However, the author included a teaser chapter for the next book in the series, and the heroine was facing problems left over from book one. Ugh. That teaser acted like an epilogue and ruined the entire first book for me. Instead of tempting me to read the next story, the teaser turned me off from the whole series forever. Not the reaction the author was going for, I’m sure. (And she was self-published, so the formatting was her choice.)

Leaving room allows imagination to fill in the spaces. Both authors and readers want to feel the sense of living, breathing stories and characters that comes from letting imagination play. As writers, we should keep that in mind before thinking that “more is better.”

Do you agree that when we use our imagination, we’re pulled more deeply into a story? Or does reading work the opposite way for you? Do you like endings with everything spelled out, or do you want some things left to the imagination? Do you write better when you’ve left room for your imagination to explore? Do you have other examples of how “less can be more”?

P.S. Don’t forget to enter my Blogiversary Contest for the chance to win “me”! Er, what?  *smile*

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Tamara LeBlanc
Tamara LeBlanc

I LOVE this post. So informative…AS ALWAYS 🙂
For me, major issues in a novel need to be resolved. If the heroine’s goal is to find her long lost mother, then either she better find that chic or get very, very close to finding her. And, as a romance reader and writer, I better see a happy ending at the conclusion of the book, or I’m much less inclined to read that author’s work ever again. Now, that doesn’t mean there needs to be an epilogue that says hero and heroine married, had 2 point 5 children, bought a Golden Retriever, named it Sport and then moved into a mansion. But I do need to know that they are committed to one another in some way.
As far as details go, I need an author to give me just enough adjectives to describe a room, person, clothing, town, etc, without bogging me down with excess. So I totally agree with your view. To much is just toooo much.
I got a lot out of this. I’m still editing my finished novel, so this is extremely relevant to me. I need to get it right. I’m counting on this book…I want it to sell.
And it won’t sell if it’s overly wordy.
Thank you so much for your wisdom, Jami. You haven’t idea how much I get out of your posts.
Have a great day!

Chihuahua Zero

Personally, while less is more is good with endings and such (I read the article you linked on denouements), lately, I’ve been wishing authors work more on giving the setting more of a fullness. As in, as much of a world as Harry Potter has. But it doesn’t have to be as detailed in a fantasy way. It’s just that I wish more authors work on making the setting more definite with each location, and say more with each little detail. For example, one of the details I’ve been thinking about for my story is the fact that my narrator often hears sirens. This is because in the part of the city he is, there are a lot of hospitals nearby. (I checked on Google Maps. There’s a large complex.) I’m considering adding this as a fleeting detail that fill moments of silence, and subtle cosmic implications as the story arcs progress. Oh, and the fact that it’s the city, where trouble is expected. It’s that sort of detail, the little things, that I want to see a little more of. Like the bathroom keys in Thirteen Reasons Why. Or just the ice cream palor in general. Or even those bags in one class that the students can put notes in for other students. It’s those little details that stand out and can say more about the setting, even if it’s fleeting and seemly trival. Even though my story takes place in the real world, I want the readers to…  — Read More »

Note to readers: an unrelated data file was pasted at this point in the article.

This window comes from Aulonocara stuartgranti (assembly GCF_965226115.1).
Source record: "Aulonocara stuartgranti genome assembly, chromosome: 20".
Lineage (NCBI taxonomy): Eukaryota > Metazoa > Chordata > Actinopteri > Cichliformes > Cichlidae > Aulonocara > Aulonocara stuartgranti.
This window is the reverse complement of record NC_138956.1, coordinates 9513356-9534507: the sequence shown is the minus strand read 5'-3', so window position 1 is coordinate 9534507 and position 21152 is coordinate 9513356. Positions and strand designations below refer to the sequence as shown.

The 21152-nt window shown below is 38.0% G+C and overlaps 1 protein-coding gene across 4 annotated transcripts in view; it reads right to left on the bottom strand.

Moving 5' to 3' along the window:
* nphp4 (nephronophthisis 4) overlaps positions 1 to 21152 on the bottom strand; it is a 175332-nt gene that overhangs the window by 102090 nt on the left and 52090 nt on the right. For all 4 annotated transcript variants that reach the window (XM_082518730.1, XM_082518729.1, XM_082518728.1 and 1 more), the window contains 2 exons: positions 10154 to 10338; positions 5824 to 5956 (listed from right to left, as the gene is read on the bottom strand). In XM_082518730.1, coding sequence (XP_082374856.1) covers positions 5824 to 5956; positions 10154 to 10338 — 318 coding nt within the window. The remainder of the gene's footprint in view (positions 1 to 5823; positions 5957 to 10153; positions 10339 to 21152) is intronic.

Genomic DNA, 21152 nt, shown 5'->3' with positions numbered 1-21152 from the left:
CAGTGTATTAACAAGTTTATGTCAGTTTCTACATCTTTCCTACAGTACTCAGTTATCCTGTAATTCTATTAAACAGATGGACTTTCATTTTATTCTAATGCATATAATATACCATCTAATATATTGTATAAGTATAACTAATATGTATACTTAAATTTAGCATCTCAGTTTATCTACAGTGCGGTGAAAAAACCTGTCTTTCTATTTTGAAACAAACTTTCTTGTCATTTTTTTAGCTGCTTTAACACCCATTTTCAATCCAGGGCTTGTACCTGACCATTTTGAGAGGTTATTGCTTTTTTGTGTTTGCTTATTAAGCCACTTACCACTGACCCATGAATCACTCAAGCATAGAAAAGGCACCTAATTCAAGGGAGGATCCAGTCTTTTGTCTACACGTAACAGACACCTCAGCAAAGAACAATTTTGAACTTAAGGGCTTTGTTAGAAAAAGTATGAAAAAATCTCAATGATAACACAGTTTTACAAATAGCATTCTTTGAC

Juli Page Morgan

Spot on, Jami! While writing the first draft of my first book, a lovely but misguided crit partner urged me to describe EVERYTHING, or as she put it, SHOW me these things. And, brother, did I ever! The narrow converted attic in which one character lived became an article for HGTV magazine with detailed descriptions of each item in the room. The littered sidewalk became crowded with gum wrappers (SILVER gum wrappers, if you please) and old papers covered in coffee stains that had blown from rubbish bins. To say nothing of the minutiae describing the characters’ physical appearance. One day I got frustrated at all this nonsense because I was so busy coming up with this stuff that I didn’t have time to write the actual story. I even bored myself when reading over it. So I tossed it out, leaving the bare minimum. Instead of describing the character’s interior decorating skills (or lack thereof!) I want the reader to know the guy well enough to imagine how his flat would look. They know it’s a converted attic; they can fill in the blanks. Is the color of the heroine’s hair important to the story? Nope. (It is important to the hero, though, since he’s rather freaky about her hair, but that’s another subject altogether. *smile*) I finally realized that if the reader knows the characters, he/she will fill in the blanks on all that other unimportant stuff and see it in their mind’s eye.

Marcy Kennedy

I’m on the far end of the plotter spectrum. I have detailed character sketches, character arcs, and an incredibly detailed plot worked out before I start writing. I think of foreshadowing, key details, and even snippets of dialogue in advance. I’m sure part of that is because I’m a type A who values efficiency, but I think part of it is also that I find that’s where my creativity flourishes best. There’s no pressure yet to meet a daily work count. There’s no wondering if everything I’m writing will be wasted because this story isn’t worth pursuing.